A selection of ceramics through the ages (5 second delay) Ashmolean Museum of Art and Archaeology The Collections:
PotWeb: Ceramics online
@ the Ashmolean Museum
· Early Europe & Near East
· Classical to Medieval
· Europe from 1500
· Oriental & Islamic


What do the historical documents record about this site?

The earliest documents show that in 1210 AD there was a house on the site of No.42-4 Broad Street and one on an adjoining tenement ( see below General Site Plan Fig.4 ).   Nos. 41-44 Broad Street were originally one tenement, known as ‘Well Hall' and the Oxford Cartulary of Osney Abbey shows it was given to the Abbey c.1220 AD.  Quite what Well Hall was is uncertain.  It seemingly was never an academic hall. We know only that by the 17th and 18th centuries it was tenanted by trades people (Pantin 1937, 188). 

By 1262 AD Deep Hall was recorded on the site of  Nos.45 & 45A.   Documentary references start with its acquisition by Ralph Plumbarius in 1230 AD.  About 1261-2AD Petronilla de Wythulle gave the tenement to the Hospital of St John the Baptist who then passed it on to Magdalen College in the 15th century AD.  Deep Hall was referred to as an academic hall or approved lodging house for students in 1293 AD (Bruce-Mitford 1937,91) but was no longer one by 1385, and had not been for some years previously (Pantin 1937, 188). 

The unpublished survey of Oxford in the Hundred Rolls of 1279 shows that by the last quarter of the 13th century the whole site was inhabited and this occupation, in at least two tenements, had originated at the beginning of the century.  By the late 16th century, documents show the occupants to be primarily trades people engaged in occupations such as cook, tailor, bookbinder, barber, apothecary and doctor.  Documentary evidence can be misleading in that it indicates ownership and not necessarily the occupier.  It was usual for 'noxious' trades to be placed outside the town walls, although none of these trades seem particularly unpleasant, unlike the tanning or black-smithing trade. The pottery assemblages from the wells are much earlier, falling substantially in the 13th-14th centuries and might give some clue to the social aspirations of those actually living here in that time.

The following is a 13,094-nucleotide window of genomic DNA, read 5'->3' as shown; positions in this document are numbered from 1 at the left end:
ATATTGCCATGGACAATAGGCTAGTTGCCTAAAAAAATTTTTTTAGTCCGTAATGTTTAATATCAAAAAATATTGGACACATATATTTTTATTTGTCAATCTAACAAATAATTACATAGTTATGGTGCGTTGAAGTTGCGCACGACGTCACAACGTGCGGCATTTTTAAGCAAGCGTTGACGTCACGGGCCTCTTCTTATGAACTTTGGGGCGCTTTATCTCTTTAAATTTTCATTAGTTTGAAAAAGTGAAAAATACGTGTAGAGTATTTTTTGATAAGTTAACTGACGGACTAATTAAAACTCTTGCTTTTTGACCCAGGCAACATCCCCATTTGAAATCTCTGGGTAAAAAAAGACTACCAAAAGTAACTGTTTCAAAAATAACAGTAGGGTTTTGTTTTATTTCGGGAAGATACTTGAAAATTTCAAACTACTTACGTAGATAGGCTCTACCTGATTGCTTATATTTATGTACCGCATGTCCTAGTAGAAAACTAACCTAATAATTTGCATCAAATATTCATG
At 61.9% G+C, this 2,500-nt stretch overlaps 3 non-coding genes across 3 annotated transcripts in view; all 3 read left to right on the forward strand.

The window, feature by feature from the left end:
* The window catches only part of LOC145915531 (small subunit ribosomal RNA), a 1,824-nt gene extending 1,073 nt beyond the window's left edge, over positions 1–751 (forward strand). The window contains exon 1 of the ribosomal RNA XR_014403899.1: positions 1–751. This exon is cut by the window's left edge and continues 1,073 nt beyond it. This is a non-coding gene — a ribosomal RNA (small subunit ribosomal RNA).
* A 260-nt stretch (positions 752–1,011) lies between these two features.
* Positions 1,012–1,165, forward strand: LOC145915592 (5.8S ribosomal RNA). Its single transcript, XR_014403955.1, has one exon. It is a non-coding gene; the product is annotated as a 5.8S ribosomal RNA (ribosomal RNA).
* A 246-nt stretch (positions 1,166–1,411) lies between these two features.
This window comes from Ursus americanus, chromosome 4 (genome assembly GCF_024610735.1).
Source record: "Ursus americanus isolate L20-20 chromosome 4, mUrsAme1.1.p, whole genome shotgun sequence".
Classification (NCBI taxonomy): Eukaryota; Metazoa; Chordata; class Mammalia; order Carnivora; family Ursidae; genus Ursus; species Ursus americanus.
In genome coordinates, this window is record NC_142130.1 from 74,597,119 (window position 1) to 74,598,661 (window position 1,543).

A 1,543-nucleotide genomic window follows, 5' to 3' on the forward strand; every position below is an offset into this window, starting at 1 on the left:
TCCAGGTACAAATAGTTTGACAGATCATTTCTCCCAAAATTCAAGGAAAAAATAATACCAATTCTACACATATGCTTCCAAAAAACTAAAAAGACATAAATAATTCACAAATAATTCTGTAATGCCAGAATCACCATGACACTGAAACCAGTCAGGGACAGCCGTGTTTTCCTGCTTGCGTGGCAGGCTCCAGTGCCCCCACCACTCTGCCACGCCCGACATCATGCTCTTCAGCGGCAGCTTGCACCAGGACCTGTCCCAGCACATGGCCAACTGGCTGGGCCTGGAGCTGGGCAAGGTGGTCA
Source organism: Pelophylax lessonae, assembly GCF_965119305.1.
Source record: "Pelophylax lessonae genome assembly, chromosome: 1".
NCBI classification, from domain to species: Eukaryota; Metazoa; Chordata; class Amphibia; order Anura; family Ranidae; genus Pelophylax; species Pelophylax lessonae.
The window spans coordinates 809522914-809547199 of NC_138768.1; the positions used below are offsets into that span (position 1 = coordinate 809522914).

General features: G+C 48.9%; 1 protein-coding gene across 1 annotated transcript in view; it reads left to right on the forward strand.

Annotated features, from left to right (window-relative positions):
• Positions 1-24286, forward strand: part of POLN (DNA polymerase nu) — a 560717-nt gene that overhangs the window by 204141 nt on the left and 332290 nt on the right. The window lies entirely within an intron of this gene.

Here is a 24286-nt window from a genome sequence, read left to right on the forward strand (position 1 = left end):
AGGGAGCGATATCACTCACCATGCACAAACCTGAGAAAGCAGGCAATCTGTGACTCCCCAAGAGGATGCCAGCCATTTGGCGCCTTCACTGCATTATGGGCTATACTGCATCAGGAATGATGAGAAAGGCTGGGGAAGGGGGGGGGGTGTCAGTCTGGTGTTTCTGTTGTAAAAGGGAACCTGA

Figure 4: General Plan of the site showing the position of the Wells. Those wells used in this reassessment are highlighted (from Bruce-Mitford 1939, Fig.20, 90)


Aims of the Reassessment List of Contents Analysis of the assemblages
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